Analysis of Obama's Olympics effort unfair
The Associated Press report by Jennifer Loven and Julie Pace ("Games slip away; will Obama pay?") on Saturday serves to advance the right-wing narrative regarding President Obama's attempt to bring the Olympics to Chicago (and America, by the way). The idea that our loss to Brazil suggests that Obama is not "a closer" or, more broadly speaking, capable of achieving significant results for America is an unjustified conclusion to draw.
I would note that David Brooks and Joe Scarborough, both responsible conservatives, have denounced the cheering that ensued on the extreme right when the decision of the Olympic Committee was reported. And both have complimented Obama for making the effort, Scarborough in his Huffington Post blog and Brooks on "Meet the Press" on Sunday.
Fair criticism is one thing; hate-driven condemnation at every turn another.
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Remembering lessons of weatherman Purvis
In 1977, I was hired by WOLO-TV to become its first 11 p.m. weatherman. To prepare me for the job, the news director sent me out to the offices of the National Weather Service located at the Columbia Metropolitan Airport, where I met John Purvis. He spent a lot of time with me, a rookie, giving me a "Meteorology 101" course. I never forgot it. It was clear he loved what he did.
For all of us in the Midlands who have depended on the National Weather Service, we have him to thank.
FRANK W. BAKER
Columbia's attraction for retirees
While the U.S. News & World Report article that listed Columbia as one of the top 10 places to retire did not mention Fort Jackson, there is no doubt that some 18,500 retired military members who are here heavily considered that fact. They may have selected Columbia for affordable housing, moderate cost of living, medical centers and closeness to places such as Charleston, Myrtle Beach, Savannah and Charlotte, but the presence of a major military installation was the icing on the cake. Fort Jackson's recreational facilities, medical services and post exchange, commissary, etc. certainly were noted.
The benefit to Columbia is that the retired military payroll is some $440 million per year, most is spent locally, and comes in every month, regardless of the economic cycle. This provides great financial stability. Additionally, retired military members bring time, talent and bank deposits. Most enter second careers and are among our most prolific volunteers. It is a win-win situation.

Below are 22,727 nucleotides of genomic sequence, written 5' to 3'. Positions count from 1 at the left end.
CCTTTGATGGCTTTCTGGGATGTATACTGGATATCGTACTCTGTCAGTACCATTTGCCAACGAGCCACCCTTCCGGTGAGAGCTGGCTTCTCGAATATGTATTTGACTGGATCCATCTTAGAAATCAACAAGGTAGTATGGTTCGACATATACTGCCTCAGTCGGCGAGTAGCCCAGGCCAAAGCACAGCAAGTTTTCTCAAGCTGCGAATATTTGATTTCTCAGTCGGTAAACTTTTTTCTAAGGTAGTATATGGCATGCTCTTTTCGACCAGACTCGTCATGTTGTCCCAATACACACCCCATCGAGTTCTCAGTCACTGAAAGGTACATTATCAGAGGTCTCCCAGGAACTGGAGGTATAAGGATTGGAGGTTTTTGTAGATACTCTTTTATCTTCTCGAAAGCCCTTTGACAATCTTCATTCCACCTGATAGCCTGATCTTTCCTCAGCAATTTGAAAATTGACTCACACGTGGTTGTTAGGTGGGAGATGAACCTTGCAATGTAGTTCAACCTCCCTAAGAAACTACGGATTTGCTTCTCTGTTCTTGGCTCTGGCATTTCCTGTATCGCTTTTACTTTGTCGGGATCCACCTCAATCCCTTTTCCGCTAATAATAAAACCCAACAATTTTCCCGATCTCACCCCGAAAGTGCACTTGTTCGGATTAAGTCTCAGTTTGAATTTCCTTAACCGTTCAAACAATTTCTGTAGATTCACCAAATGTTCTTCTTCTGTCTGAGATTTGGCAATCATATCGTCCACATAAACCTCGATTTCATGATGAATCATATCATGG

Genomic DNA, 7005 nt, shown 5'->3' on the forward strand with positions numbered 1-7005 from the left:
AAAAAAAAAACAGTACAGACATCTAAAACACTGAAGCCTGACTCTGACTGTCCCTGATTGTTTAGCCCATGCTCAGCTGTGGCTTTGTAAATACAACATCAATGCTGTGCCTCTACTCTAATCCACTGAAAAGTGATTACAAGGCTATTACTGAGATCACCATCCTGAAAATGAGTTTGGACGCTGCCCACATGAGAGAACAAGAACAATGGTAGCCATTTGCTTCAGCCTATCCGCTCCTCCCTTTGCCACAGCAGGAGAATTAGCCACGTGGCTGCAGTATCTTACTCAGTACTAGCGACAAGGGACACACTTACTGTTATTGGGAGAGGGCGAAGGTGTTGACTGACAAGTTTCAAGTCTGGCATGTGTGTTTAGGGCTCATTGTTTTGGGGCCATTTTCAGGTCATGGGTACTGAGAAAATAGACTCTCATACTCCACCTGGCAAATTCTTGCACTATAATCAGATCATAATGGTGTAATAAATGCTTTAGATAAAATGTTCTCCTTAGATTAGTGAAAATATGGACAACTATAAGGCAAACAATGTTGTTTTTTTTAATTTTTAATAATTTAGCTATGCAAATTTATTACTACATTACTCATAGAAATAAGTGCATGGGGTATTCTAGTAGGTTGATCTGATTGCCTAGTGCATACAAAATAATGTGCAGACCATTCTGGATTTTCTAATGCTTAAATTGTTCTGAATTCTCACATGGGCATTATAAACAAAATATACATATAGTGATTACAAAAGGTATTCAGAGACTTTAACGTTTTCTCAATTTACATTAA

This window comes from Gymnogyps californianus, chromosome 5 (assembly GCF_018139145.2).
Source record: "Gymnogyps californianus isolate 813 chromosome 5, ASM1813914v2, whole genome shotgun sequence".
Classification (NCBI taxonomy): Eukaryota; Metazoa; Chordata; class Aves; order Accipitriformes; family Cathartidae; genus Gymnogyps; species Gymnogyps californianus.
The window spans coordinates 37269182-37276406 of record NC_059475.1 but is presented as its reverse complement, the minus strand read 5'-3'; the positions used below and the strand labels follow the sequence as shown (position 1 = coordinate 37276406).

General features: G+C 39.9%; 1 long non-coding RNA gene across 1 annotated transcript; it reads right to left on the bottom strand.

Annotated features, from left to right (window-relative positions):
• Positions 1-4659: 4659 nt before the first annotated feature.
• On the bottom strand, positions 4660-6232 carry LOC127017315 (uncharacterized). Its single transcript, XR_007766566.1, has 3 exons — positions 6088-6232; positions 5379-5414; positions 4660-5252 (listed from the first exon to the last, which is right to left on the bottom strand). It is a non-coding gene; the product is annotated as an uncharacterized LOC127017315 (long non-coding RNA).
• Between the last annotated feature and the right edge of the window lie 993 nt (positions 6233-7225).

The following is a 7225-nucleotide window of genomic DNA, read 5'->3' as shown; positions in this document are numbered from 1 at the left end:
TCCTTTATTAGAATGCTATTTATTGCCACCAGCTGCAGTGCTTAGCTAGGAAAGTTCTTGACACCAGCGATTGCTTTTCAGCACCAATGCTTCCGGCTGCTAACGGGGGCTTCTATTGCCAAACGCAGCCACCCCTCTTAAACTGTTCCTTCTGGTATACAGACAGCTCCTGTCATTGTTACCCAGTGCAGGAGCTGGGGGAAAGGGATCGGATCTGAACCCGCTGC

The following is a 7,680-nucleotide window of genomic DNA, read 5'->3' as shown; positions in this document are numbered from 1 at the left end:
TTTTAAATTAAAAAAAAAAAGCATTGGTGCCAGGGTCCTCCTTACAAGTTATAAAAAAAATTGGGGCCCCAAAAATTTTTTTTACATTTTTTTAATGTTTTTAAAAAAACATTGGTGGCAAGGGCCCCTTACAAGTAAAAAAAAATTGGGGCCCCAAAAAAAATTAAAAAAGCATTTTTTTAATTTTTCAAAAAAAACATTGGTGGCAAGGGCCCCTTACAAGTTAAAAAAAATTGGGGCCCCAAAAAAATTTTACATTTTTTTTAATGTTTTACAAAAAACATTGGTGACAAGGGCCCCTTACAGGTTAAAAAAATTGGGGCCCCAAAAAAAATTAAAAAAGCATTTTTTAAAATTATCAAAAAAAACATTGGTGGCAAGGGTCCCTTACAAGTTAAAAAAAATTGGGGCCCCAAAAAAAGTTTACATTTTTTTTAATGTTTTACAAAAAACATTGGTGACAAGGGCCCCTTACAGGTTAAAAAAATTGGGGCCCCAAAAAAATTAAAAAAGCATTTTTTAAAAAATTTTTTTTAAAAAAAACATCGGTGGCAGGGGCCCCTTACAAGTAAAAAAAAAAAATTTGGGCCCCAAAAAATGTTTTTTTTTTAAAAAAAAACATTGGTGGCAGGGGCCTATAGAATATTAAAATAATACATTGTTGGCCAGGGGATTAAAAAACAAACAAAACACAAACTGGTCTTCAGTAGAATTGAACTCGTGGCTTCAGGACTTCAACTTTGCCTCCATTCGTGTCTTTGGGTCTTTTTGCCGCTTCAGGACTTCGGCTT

Col., U.S. Army (retired)
Attacks on Sanford hurt governor's work
I'm really getting sick and tired of these holier-that-thou politicians calling for the resignation of an exceptionally fine and experienced chief executive - supposedly in the name of "good government." Having lived in the state and observed its "good government" for almost 50 years, I've seen how considerable numbers of these "squeaky-clean" elected politicians commit the same sins with which they are attempting to tar our governor.
Gov. Mark Sanford should stay put. He was hired and re-elected by the voters of South Carolina, not by these ambitious wannabes. The state has great need for his wisdom, good judgment, steady hand and strength. His family life is his own personal business - not the Legislature's, not mine, not anybody's. These constant, vicious personal attacks are nothing more and dirty politics, and they are highly detrimental to our state. They need to stop.
S.C. student reflects on Wilson's behavior
Although Rep. Joe Wilson's outburst is slowly becoming old news, a couple of weeks ago my political philosophy professor at Santa Clara University asked for a one-page introduction to ourselves, as well as our opinion of Rep. Wilson's actions. He even told us we should challenge him and each other similar to the way Wilson challenged President Obama. I wrote a more personally relevant response, which reads in part:
I must confess I do not know enough about the health care bill to know whether or not President Obama was telling the truth during his speech. I also do not know whether or not Congressman Wilson's outburst was racially charged; I doubt even Congressman Wilson himself truly and consciously knows whether or not racism was a motivator. Regardless, it is incredibly rude, unprofessional, disrespectful and unpatriotic for an elected official to yell "you lie," or anything, for that matter, at the president during one of his addresses. I think it is a disgrace that within 24 hours of the incident, Congressman Wilson received a wave of campaign contributions reaching $1 million. It is because of people like Congressman Joe Wilson and his supporters that I grow more and more embarrassed to admit to being a native of a state I was once proud to call home.